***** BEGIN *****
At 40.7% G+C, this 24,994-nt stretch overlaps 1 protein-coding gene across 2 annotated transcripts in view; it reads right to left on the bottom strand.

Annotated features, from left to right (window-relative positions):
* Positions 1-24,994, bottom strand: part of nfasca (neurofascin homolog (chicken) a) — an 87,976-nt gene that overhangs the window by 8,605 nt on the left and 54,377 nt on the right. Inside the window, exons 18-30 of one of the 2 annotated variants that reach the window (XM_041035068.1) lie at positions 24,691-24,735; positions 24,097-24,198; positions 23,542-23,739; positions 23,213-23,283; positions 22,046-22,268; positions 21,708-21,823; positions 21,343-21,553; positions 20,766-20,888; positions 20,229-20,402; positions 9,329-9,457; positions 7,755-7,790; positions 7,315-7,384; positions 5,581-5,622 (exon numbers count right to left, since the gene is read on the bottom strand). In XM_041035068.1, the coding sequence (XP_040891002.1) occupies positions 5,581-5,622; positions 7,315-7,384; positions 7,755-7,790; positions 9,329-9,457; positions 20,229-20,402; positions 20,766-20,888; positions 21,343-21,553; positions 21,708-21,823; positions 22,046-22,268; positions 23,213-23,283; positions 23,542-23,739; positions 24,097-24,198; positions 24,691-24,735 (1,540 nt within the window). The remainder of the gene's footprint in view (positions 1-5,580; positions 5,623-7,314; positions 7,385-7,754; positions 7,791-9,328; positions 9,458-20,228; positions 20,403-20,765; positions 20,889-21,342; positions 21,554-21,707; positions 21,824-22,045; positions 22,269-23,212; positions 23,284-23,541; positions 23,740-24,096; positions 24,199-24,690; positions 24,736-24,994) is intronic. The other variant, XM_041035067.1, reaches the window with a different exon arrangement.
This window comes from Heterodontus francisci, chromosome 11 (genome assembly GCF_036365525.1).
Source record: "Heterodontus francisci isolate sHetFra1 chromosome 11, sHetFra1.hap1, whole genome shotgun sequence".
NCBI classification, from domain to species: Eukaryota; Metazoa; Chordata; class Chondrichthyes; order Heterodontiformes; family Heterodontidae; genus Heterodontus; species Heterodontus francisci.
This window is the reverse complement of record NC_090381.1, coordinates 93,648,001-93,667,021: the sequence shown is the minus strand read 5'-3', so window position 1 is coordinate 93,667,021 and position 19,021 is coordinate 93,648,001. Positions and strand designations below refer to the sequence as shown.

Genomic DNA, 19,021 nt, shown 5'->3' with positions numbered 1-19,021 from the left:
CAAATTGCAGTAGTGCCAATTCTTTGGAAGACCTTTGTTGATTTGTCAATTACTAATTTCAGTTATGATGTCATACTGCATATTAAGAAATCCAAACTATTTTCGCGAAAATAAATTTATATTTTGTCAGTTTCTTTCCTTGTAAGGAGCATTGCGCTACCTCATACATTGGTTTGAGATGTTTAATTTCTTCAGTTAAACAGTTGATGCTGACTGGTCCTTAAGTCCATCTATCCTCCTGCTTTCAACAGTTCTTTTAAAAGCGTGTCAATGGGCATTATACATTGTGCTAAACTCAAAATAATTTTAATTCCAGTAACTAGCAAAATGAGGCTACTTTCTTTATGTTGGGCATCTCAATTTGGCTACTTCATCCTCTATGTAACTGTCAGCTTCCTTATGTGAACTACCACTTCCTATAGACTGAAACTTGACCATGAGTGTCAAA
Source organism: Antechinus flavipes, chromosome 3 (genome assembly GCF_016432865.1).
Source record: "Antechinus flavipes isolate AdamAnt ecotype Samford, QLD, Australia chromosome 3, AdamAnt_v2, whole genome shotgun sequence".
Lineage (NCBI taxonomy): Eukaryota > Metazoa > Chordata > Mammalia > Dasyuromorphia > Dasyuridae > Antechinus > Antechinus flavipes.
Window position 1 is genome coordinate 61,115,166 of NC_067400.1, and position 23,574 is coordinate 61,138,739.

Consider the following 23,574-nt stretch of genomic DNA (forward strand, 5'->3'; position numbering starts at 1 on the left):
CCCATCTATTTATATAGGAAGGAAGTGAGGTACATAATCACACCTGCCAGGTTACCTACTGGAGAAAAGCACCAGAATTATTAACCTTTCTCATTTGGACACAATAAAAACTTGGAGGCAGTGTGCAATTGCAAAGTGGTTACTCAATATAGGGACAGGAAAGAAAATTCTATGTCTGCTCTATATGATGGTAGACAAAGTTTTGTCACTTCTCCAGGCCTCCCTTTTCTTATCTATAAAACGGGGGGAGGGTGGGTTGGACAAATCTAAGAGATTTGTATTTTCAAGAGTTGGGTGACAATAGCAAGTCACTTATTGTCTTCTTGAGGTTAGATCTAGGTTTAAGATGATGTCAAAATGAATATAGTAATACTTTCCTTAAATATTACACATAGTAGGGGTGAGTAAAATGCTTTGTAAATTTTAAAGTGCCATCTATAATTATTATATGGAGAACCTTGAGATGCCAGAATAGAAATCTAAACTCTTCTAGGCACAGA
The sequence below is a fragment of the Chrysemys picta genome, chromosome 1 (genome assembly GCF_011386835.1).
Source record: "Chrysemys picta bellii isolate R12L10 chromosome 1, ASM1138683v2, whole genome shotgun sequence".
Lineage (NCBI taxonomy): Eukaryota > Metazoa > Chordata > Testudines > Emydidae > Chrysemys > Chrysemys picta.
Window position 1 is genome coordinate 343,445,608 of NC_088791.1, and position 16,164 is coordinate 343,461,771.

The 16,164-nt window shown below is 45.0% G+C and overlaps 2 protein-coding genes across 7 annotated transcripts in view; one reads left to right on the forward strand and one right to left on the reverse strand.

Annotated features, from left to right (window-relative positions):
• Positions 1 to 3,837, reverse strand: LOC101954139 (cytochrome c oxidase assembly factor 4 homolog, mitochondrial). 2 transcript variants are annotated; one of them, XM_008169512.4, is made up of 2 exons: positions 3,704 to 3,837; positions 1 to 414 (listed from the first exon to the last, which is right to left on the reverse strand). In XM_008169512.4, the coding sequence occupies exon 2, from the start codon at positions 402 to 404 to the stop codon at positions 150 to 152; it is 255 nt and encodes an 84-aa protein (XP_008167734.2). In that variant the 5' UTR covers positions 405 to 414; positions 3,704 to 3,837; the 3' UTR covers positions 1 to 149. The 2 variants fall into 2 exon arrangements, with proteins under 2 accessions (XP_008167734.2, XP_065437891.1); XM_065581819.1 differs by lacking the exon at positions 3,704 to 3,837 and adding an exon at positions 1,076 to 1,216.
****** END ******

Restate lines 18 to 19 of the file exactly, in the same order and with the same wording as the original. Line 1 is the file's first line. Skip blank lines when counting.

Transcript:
Lineage (NCBI taxonomy): Eukaryota > Metazoa > Chordata > Testudines > Emydidae > Chrysemys > Chrysemys picta.
Window position 1 is genome coordinate 343,445,608 of NC_088791.1, and position 16,164 is coordinate 343,461,771.